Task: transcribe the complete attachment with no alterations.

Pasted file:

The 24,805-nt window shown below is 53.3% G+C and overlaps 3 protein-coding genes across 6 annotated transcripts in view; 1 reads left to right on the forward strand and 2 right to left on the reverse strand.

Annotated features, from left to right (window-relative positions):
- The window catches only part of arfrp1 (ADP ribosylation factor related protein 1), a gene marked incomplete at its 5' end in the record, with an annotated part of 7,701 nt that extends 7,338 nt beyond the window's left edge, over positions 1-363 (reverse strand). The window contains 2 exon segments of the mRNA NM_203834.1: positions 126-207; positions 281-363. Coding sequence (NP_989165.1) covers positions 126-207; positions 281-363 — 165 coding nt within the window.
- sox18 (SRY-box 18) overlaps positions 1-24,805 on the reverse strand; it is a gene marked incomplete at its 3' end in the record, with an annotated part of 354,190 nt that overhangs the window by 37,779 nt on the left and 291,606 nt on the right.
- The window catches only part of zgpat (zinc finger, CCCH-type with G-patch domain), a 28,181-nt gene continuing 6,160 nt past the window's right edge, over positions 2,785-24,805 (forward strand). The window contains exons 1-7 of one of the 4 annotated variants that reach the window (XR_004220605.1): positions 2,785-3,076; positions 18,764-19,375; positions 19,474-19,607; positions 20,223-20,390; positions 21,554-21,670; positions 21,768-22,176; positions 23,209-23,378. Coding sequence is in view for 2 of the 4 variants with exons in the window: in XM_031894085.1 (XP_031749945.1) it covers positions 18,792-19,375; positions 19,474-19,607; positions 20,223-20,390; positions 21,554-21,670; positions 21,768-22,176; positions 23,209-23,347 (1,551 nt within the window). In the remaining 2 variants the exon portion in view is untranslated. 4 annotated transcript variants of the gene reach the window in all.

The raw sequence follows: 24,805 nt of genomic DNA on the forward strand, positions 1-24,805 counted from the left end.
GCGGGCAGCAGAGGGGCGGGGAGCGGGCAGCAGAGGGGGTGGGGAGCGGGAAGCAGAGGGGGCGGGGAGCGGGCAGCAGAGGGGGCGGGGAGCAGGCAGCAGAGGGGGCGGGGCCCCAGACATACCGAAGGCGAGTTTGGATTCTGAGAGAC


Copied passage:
The 24,805-nt window shown below is 53.3% G+C and overlaps 3 protein-coding genes across 6 annotated transcripts in view; 1 reads left to right on the forward strand and 2 right to left on the reverse strand.

Annotated features, from left to right (window-relative positions):
- The window catches only part of arfrp1 (ADP ribosylation factor related protein 1), a gene marked incomplete at its 5' end in the record, with an annotated part of 7,701 nt that extends 7,338 nt beyond the window's left edge, over positions 1-363 (reverse strand). The window contains 2 exon segments of the mRNA NM_203834.1: positions 126-207; positions 281-363. Coding sequence (NP_989165.1) covers positions 126-207; positions 281-363 — 165 coding nt within the window.
- sox18 (SRY-box 18) overlaps positions 1-24,805 on the reverse strand; it is a gene marked incomplete at its 3' end in the record, with an annotated part of 354,190 nt that overhangs the window by 37,779 nt on the left and 291,606 nt on the right.
- The window catches only part of zgpat (zinc finger, CCCH-type with G-patch domain), a 28,181-nt gene continuing 6,160 nt past the window's right edge, over positions 2,785-24,805 (forward strand). The window contains exons 1-7 of one of the 4 annotated variants that reach the window (XR_004220605.1): positions 2,785-3,076; positions 18,764-19,375; positions 19,474-19,607; positions 20,223-20,390; positions 21,554-21,670; positions 21,768-22,176; positions 23,209-23,378. Coding sequence is in view for 2 of the 4 variants with exons in the window: in XM_031894085.1 (XP_031749945.1) it covers positions 18,792-19,375; positions 19,474-19,607; positions 20,223-20,390; positions 21,554-21,670; positions 21,768-22,176; positions 23,209-23,347 (1,551 nt within the window). In the remaining 2 variants the exon portion in view is untranslated. 4 annotated transcript variants of the gene reach the window in all.

The raw sequence follows: 24,805 nt of genomic DNA on the forward strand, positions 1-24,805 counted from the left end.
GCGGGCAGCAGAGGGGCGGGGAGCGGGCAGCAGAGGGGGTGGGGAGCGGGAAGCAGAGGGGGCGGGGAGCGGGCAGCAGAGGGGGCGGGGAGCAGGCAGCAGAGGGGGCGGGGCCCCAGACATACCGAAGGCGAGTTTGGATTCTGAGAGAC